The Leonardo da Vinci National Museum of Science and Technology, showcases intriguing exhibits highlighting the past and present of European engineering and science.
Leonardo Science Museum opened its doors in 1953 and is one of Europe’s biggest scientific and technology museums.
It is spread across 50,000 square meters of land and is nestled within the cloisters of a Renaissance monastery.
Both tourists and locals can spend hours exploring the exhibits and learning about physics, engineering, and other subjects at Leonardo da Vinci’s technology museum.
This article shares everything you should know before booking tickets for the National museum of science and technology, Leonardo da Vinci.
Table of contents
- What to expect at Leonardo da Vinci Museum
- Where to buy Leonardo da Vinci Museum tickets
- How online ticket works
- Cost of Leonardo da Vinci Museum tickets
- Leonardo da Vinci Museum entry tickets
- 1.5-Hour Leonardo da Vinci Gallery Tour
- How to reach the Science Museum
- Leonardo da Vinci Museum timings
- How long does da Vinci Museum take
- Best time to visit Leonardo da Vinci Museum
- Highlights of Leonardo da Vinci Museum
What to expect at Leonardo da Vinci Museum
If you want to travel to the past, present, and future of science and technology, visit the Leonardo da Vinci National Museum of Science and Technology.
At Leonardo da Vinci National Museum of Science and Technology, you can expect an immersive display featuring drawings from the final phase of Da Vinci’s career that concludes a journey through the art of war, labor and production, flight, waterways, and architecture.
The perspective on Da Vinci’s influence on Lombard Renaissance painting is also exhibited.
Where to buy Leonardo da Vinci Museum tickets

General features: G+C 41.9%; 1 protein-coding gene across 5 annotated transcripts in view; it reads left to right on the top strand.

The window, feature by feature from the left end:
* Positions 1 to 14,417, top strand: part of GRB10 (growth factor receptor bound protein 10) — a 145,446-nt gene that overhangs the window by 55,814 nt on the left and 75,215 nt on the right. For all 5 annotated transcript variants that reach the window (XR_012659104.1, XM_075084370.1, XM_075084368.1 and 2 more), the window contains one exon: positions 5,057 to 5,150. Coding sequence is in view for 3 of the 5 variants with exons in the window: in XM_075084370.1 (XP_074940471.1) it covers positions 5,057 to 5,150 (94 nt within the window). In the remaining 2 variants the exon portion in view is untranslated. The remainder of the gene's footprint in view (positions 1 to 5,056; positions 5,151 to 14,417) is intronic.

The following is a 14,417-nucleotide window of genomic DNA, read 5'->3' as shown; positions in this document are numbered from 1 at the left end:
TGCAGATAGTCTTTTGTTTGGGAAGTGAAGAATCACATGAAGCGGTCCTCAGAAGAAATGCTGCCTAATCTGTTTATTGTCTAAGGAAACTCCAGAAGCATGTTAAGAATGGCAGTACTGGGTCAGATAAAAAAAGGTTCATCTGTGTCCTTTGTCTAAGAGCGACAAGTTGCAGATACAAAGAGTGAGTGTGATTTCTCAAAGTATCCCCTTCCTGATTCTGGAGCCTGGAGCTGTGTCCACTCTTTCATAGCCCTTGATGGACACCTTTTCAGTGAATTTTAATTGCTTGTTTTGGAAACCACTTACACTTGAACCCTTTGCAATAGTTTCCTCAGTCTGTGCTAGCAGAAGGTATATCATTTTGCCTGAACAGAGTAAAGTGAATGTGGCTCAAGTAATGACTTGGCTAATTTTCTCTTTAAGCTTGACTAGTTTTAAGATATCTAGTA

You can buy Leonardo da Vinci science and technology museum tickets at the attraction or online.
However, we suggest you book your tickets online as it offers a few benefits.
– You get a discount on booking tickets online, which means you can save money.
– You don’t have to travel to the attraction to buy tickets and sweat yourself standing in long queues.
– You can book your tickets in advance and plan your tour accordingly.
– Sometimes, the tickets get sold out quickly. However, if you purchase tickets online, you can avoid last-minute disappointments.
– You can pick a time slot that works best for you.
How online ticket works
You can reserve your entry to the Museum Science and Technology Leonardo da Vinci by buying online tickets.
On the booking page, select your preferred date, time slot, and the number of tickets and buy them right away.
Tickets will be immediately emailed to your registered email address following payment, so there is no need to print them.
On the day of your visit, you must present the saved e-ticket from your phone at the entrance gate.
Cost of Leonardo da Vinci Museum tickets
Tickets for Leonardo Da Vinci Museum cost €10 for all visitors aged 27 to 64.
Young visitors aged 18 to 26 and Children aged 3 to 17 years get a €2.5 discount and pay only €7.50.
Tickets for seniors over 65 years are also priced at €7.50.
Infants up to 2 years can enter the museum for free.
Tickets for 1.5-Hour Leonardo da Vinci Gallery Tour are priced at €160 for all participants.
Leonardo da Vinci Museum entry tickets
Visit one of Milan’s most fascinating historical monuments and one of Europe’s most significant science and technology museums.
Discover extraordinary objects such as steam trains and the Luna Rossa AC72 catamaran with Leonardo da Vinci Museum tickets.
Adult ticket (27 to 64 years): €10
Youth ticket (18 to 26 years): €7.50
Children ticket (3 to 17 years): €7.50
Infant ticket (up to 2 years): Free
Senior ticket (65+ years): €7.50
1.5-Hour Leonardo da Vinci Gallery Tour
You will learn about Leonardo’s contributions as a scientist, researcher, engineer, naturalist, artist, and philosopher with the local guide during the Leonardo da Vinci Gallery Tour.
With more than 170 historical replicas, artworks, paintings, and installations, you can experience a thorough and fascinating depiction of the Renaissance artist and his environment.
On this 1.5-hour tour, only 15 guests can participate in a group.
While booking tickets, you can select a time slot that fits your schedule.
Ticket Cost: €160
Explore the famous attractions of Milan with a 48-hour Milan Pass. With this one pass, you can see Leonardo 3, Leonardo’s Vineyard, Pinacoteca Ambrosiana, La Scala Museum and Theatre, and many more places.
How to reach the Science Museum
The Leonardo da Vinci Museum Milan is in the center of the city between Milan Cathedral and La Scala Opera House.